Category Archives: Seminars 2021

Technologies for Translation and Interpreting: Challenges and Latest Developments

Prof Rozane Rebechi, Federal University of Rio Grande do Sul

Small comparable corpora for the retrieval of culture-related elements and their impact for translation

26 February 2021

Abstract

This talk attempts to share findings of research I have carried out for the past years involving English-Portuguese translation of cultural references. Much has been discussed about the difficulties to translate culture-related elements, after all, “[t]he worlds in which different societies live are distinct worlds, not merely the same world with different labels” (Sapir, 1949: 162). However, semiautomatic investigation of simple and compound keywords retrieved from (small) comparable corpora demonstrate that functional translation (Nord, 2006) of texts of a similar genre in different languages and cultures go far beyond linguistic equivalence, as the specificities of the genre in both languages and cultures should also be considered by translators. To produce texts that work properly for the target reader, the translator should be aware of the domain conventions in both languages and cultures before deciding what aspects should be maintained, adapted, or omitted. Using examples resulting from the analysis of obituaries, cooking recipes, and restaurant reviews (Rebechi, 2018, 2020, 2021), the presentation seeks to demonstrate that the assumptions underlying corpus linguistics may not only help translators to interpret the source language texts, but also assist them in finding solutions for the translation process (Stewart, 2000).

References

Nord, C. (2006). Loyalty and fidelity in specialized translation. Confluências: Revista de Tradução Científica e Técnica, 29–41.

Rebechi, R. R., & da Silva, M. M. (2018). Obituaries in translation: a corpus-based study. Cadernos de Tradução, 38(3), 298–318.

Rebechi, R., & Tagnin, S. (2020). Brazilian cultural markers in translation: A model for a corpus-based glossary. Research in Corpus Linguistics, 8, 65–85.

Rebechi, R. R.; Schabbach, G. R.; Freitag, P. H. (2021). Sobre a busca por equivalentes funcionais em um corpus comparável português-inglês de críticas gastronômicas. TradTerm, 37(2), 430-459.

Sapir, E. Culture, Language and Personality. Los Angeles: University of California, 1949.

Stewart, D. (2000). Conventionality, Creativity and Translated Text: The Implications of Electronic Corpora in Translation. In M. Olohan (Ed.), Intercultural Faultlines (pp. 73–91). Manchester/Northampton: St. Jerome.

Bio

Rozane Rebechi is a professor and researcher at the Federal University of Rio Grande do Sul. She holds a Master and a Ph.D. degrees in English Language and Literature from the University of São Paulo (Brazil). Her main areas of research are Translation, Terminology, and Discourse, to which she applies Corpus Linguistics as methodology. She is currently chair of the Brazilian Association of Researchers in Translation (ABRAPT) and Associated Partner to the European Masters in Technology for Translation and Interpreting (EM TTI). She was recently nominated vice-dean for International Affairs and director of the academic mobility department of UFRGS. Rozane has published several papers in national and international journals and edited volumes on translation and terminology.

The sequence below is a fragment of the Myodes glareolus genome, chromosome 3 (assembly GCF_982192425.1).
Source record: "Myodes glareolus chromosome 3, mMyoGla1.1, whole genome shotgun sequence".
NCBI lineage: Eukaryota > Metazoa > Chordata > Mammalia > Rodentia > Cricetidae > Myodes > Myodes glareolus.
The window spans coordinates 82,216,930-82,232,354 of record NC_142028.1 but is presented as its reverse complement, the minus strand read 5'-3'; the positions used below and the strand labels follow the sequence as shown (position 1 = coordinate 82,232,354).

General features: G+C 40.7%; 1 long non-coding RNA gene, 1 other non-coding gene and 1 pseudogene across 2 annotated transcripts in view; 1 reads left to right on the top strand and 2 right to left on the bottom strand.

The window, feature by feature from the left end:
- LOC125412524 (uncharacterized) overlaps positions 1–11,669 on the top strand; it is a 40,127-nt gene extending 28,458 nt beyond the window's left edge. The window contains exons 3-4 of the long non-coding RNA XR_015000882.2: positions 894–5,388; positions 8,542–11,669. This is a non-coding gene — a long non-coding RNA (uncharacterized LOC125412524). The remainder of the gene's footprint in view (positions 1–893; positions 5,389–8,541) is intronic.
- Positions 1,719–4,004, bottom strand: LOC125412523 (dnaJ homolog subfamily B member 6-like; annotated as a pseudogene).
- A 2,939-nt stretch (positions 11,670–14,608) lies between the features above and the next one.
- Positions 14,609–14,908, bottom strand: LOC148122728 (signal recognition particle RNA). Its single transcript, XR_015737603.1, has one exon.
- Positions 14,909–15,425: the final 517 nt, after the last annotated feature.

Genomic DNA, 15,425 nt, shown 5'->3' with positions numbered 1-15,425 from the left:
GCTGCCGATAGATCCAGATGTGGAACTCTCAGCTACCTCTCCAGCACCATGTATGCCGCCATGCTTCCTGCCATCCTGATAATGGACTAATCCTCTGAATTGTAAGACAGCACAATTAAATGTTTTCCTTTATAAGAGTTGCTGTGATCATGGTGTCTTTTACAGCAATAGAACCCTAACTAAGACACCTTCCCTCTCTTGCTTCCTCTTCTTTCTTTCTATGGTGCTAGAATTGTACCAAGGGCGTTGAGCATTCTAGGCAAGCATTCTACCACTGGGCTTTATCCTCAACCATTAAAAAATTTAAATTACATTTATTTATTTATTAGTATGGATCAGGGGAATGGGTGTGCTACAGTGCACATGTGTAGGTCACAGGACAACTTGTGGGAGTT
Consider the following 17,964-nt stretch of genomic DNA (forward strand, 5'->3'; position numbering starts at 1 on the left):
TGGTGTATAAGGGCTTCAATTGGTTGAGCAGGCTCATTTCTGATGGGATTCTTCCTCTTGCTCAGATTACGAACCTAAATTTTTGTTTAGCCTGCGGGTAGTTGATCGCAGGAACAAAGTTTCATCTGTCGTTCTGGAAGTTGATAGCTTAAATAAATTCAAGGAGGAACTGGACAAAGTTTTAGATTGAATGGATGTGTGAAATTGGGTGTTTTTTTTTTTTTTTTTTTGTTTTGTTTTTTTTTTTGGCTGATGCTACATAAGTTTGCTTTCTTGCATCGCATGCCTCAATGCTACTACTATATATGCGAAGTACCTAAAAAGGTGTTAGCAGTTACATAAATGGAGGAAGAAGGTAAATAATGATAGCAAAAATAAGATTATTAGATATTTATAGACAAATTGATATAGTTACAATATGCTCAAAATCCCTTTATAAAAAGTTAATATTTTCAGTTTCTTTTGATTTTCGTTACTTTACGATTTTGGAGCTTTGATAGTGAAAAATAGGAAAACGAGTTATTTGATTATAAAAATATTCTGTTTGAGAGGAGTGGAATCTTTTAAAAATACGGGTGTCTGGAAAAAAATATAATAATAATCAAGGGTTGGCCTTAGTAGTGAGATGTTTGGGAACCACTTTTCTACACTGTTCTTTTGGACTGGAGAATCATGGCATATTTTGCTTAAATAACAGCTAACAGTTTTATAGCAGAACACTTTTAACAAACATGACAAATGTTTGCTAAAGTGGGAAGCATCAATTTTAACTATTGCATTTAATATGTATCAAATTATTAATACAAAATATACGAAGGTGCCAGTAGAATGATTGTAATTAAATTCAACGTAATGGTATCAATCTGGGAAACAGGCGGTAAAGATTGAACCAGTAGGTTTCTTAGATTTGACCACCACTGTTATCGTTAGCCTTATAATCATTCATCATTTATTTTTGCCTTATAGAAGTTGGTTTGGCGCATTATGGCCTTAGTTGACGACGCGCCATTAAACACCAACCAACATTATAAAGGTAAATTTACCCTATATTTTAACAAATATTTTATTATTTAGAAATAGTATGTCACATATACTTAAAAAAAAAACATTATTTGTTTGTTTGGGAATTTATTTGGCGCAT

Technologies for Translation and Interpreting: Challenges and Latest Developments

Elena Murgolo, Aglatech14

Introducing MT. An LSP workflow

19 February 2021

Abstract:

Have you ever wondered how MT is deployed in an LSP? How do they choose it and test it?

Typically, LSPs are not exactly end-users: the real end-users are either professional translators who need to post-edit MT output or non-language professionals who use it in their daily life, sometimes without even realizing it, as in social media.

Language service providers and translation companies find themselves between developers and end-users. But they are also among the most likely to implement costly solutions, such as trained engines, hosting, and subscriptions, to be able to use cutting-edge technology and high-quality products.

LSPs are also probably the owners of the best data to be used during training and creation of new systems.

Implementing this relatively new technology, however, presents new challenges together with the numerous advantages.

In this talk I will summarize the process and give an overview of what an LSP might be facing when approaching MT and PE and our suggestions based on lessons we learned.

Bio:

After graduating in Conference Interpreting and working a couple of years as simultaneous and liaison interpreter in fairs and events, Elena Murgolo began working in Aglatech14 as technical translator for German and English. She led the Post-Editing department of the company, and is now Language Technology Team Lead, managing Language Technology deployment and use within the LSP. She and her team are responsible for centralizing and developing LT expertise within the company and with external resources, including freelance translators, vendors, clients, and partner universities.

She is also involved in training new resources in the field of MT, PE, CAT tools and Language Technology in general.

Technologies for Translation and Interpreting: Challenges and Latest Developments

Dr Anna Zaretskaya, TransPerfect

How Good is our MT? A Glimpse into MT Evaluation Challenges in Commercial Settings.

12 February 2021